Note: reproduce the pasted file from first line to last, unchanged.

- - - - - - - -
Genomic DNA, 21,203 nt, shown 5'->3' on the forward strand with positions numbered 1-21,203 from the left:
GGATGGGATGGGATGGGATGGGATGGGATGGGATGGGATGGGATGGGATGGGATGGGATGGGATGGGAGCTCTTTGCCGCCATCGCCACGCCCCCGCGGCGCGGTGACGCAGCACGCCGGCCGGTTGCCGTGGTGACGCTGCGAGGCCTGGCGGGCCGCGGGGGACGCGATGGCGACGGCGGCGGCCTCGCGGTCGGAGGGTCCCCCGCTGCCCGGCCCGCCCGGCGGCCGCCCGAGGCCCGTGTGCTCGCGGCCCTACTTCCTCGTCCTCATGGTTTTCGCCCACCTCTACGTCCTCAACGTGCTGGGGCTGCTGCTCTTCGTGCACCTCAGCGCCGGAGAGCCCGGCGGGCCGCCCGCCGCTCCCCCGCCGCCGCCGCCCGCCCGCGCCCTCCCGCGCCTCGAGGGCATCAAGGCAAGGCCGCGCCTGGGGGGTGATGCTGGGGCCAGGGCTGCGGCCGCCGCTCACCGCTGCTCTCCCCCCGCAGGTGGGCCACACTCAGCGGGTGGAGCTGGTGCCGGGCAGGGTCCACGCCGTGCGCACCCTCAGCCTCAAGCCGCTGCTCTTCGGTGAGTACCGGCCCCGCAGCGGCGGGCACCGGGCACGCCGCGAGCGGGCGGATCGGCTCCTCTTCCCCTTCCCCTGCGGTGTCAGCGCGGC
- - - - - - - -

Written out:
Genomic DNA, 21,203 nt, shown 5'->3' on the forward strand with positions numbered 1-21,203 from the left:
GGATGGGATGGGATGGGATGGGATGGGATGGGATGGGATGGGATGGGATGGGATGGGATGGGATGGGAGCTCTTTGCCGCCATCGCCACGCCCCCGCGGCGCGGTGACGCAGCACGCCGGCCGGTTGCCGTGGTGACGCTGCGAGGCCTGGCGGGCCGCGGGGGACGCGATGGCGACGGCGGCGGCCTCGCGGTCGGAGGGTCCCCCGCTGCCCGGCCCGCCCGGCGGCCGCCCGAGGCCCGTGTGCTCGCGGCCCTACTTCCTCGTCCTCATGGTTTTCGCCCACCTCTACGTCCTCAACGTGCTGGGGCTGCTGCTCTTCGTGCACCTCAGCGCCGGAGAGCCCGGCGGGCCGCCCGCCGCTCCCCCGCCGCCGCCGCCCGCCCGCGCCCTCCCGCGCCTCGAGGGCATCAAGGCAAGGCCGCGCCTGGGGGGTGATGCTGGGGCCAGGGCTGCGGCCGCCGCTCACCGCTGCTCTCCCCCCGCAGGTGGGCCACACTCAGCGGGTGGAGCTGGTGCCGGGCAGGGTCCACGCCGTGCGCACCCTCAGCCTCAAGCCGCTGCTCTTCGGTGAGTACCGGCCCCGCAGCGGCGGGCACCGGGCACGCCGCGAGCGGGCGGATCGGCTCCTCTTCCCCTTCCCCTGCGGTGTCAGCGCGGC